There recently as been an increase in the number of distributed denial-of-service (DDoS) attacks, the most basic of which involves overloading the targeted file server with requests, effectively blocking out legitimate users. Many companies use several servers spread far apart, known as content-delivery networks, as a defense against DDoS. However, a research effort led by Case Western Reserve University professor Michael Rabinovich found that content-delivery networks could make websites more vulnerable to DDoS attacks.
The researchers found that attackers can add a query string to the target URL, tricking the content-delivery network's server into passing it along to the origin server, which will supply the file. Essentially, the attacker can force an edge server to consult the origin server at any time. Additionally, the attacker's computer can cancel the connection immediately after requesting a file, a method that requires little computing power.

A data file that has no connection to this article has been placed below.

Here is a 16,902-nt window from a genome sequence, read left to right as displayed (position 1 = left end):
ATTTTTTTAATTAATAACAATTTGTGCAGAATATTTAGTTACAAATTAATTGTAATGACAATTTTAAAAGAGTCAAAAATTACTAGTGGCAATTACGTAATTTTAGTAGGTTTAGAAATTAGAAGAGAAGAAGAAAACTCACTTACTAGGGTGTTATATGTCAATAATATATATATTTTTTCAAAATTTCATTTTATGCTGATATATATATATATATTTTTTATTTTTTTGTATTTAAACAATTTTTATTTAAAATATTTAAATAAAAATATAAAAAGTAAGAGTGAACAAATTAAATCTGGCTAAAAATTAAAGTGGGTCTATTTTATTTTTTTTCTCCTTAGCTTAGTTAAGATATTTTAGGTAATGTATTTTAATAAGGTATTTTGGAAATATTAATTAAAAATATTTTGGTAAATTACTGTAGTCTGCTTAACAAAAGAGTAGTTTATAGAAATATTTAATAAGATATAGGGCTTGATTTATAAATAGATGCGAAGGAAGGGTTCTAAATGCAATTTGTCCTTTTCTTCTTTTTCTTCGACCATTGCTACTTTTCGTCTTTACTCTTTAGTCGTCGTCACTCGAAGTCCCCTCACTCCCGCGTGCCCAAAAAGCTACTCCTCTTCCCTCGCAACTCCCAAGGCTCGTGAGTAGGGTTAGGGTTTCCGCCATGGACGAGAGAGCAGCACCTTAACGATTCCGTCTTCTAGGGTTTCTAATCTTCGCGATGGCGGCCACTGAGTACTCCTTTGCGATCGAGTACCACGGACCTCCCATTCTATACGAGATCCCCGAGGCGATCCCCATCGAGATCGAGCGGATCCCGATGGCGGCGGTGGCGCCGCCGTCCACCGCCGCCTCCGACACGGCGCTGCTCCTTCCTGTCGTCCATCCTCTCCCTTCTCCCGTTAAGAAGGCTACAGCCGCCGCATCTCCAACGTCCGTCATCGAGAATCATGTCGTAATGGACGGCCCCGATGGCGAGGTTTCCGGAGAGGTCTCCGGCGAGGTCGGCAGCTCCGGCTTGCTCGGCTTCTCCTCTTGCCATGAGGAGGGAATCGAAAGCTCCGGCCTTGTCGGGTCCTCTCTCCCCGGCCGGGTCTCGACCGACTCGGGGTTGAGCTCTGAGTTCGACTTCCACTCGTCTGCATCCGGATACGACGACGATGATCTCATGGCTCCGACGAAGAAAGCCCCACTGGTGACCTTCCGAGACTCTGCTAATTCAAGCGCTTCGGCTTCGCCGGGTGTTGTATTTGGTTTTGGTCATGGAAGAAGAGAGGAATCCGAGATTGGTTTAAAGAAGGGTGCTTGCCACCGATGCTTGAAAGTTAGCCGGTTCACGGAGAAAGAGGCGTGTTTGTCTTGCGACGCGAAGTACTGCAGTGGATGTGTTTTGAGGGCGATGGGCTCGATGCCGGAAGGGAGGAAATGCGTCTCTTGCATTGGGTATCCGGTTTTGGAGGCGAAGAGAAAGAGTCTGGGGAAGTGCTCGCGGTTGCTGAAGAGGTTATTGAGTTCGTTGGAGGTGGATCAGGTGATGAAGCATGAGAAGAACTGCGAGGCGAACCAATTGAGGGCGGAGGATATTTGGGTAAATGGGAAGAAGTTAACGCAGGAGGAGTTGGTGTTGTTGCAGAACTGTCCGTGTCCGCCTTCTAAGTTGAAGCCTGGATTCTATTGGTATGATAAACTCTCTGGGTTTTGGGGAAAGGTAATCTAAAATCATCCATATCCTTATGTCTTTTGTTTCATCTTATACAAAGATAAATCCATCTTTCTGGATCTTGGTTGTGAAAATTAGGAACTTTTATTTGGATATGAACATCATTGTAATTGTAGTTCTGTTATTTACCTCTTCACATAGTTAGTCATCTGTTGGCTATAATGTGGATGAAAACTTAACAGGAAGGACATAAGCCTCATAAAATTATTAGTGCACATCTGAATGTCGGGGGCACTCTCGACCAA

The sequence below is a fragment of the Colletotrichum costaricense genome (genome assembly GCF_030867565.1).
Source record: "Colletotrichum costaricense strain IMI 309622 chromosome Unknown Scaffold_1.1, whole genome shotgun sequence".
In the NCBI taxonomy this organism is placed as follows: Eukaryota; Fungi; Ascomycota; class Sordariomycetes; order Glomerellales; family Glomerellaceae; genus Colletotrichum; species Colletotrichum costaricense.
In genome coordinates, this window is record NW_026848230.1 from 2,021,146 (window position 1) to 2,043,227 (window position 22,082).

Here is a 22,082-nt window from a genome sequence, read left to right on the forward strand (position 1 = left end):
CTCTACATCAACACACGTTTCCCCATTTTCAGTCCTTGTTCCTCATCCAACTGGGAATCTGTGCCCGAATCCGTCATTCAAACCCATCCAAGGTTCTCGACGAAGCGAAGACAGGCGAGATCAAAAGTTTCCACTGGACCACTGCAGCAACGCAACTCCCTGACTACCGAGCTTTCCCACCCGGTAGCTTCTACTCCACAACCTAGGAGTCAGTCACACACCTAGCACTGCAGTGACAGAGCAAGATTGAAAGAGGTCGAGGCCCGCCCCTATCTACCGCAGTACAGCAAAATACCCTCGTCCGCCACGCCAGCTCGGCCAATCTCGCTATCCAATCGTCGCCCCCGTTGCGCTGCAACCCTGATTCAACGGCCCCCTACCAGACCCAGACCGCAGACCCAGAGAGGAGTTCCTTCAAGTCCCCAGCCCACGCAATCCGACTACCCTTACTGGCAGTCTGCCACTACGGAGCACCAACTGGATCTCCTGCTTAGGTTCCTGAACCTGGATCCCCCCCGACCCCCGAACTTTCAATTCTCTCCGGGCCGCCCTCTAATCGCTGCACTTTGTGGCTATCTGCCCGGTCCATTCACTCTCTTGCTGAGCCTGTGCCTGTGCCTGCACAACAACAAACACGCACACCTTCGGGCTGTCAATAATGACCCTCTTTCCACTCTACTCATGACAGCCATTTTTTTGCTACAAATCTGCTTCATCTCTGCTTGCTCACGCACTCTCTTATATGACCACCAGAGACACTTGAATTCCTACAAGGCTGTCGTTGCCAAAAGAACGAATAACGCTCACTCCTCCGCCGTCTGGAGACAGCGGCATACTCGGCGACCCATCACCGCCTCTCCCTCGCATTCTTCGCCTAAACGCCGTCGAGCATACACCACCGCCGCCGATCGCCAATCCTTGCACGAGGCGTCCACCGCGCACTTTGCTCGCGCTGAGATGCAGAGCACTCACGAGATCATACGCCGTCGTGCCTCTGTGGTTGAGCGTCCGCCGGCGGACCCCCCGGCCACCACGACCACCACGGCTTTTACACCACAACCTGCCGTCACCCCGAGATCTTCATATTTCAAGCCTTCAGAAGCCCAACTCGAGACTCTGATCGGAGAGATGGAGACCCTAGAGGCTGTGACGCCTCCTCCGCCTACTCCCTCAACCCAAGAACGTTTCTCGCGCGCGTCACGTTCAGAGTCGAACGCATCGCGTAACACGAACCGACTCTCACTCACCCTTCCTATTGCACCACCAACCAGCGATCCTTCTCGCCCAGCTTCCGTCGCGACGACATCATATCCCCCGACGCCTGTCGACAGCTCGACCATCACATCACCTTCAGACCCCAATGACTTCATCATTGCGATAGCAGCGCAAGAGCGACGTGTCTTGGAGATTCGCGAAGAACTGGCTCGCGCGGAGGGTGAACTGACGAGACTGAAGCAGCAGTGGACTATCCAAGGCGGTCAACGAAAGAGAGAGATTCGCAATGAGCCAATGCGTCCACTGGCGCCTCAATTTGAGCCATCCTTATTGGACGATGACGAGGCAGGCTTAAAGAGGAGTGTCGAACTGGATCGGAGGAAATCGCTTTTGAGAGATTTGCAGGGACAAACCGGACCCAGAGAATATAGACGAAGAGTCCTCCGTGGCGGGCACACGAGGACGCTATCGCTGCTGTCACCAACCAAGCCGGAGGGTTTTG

However, some in the industry say the scenario laid out by Rabinovich is unrealistic. "This attack doesn't happen in practice, so customers don't bother," says Duke University professor and Akamai vice president for research Bruce Maggs.
From IEEE Spectrum
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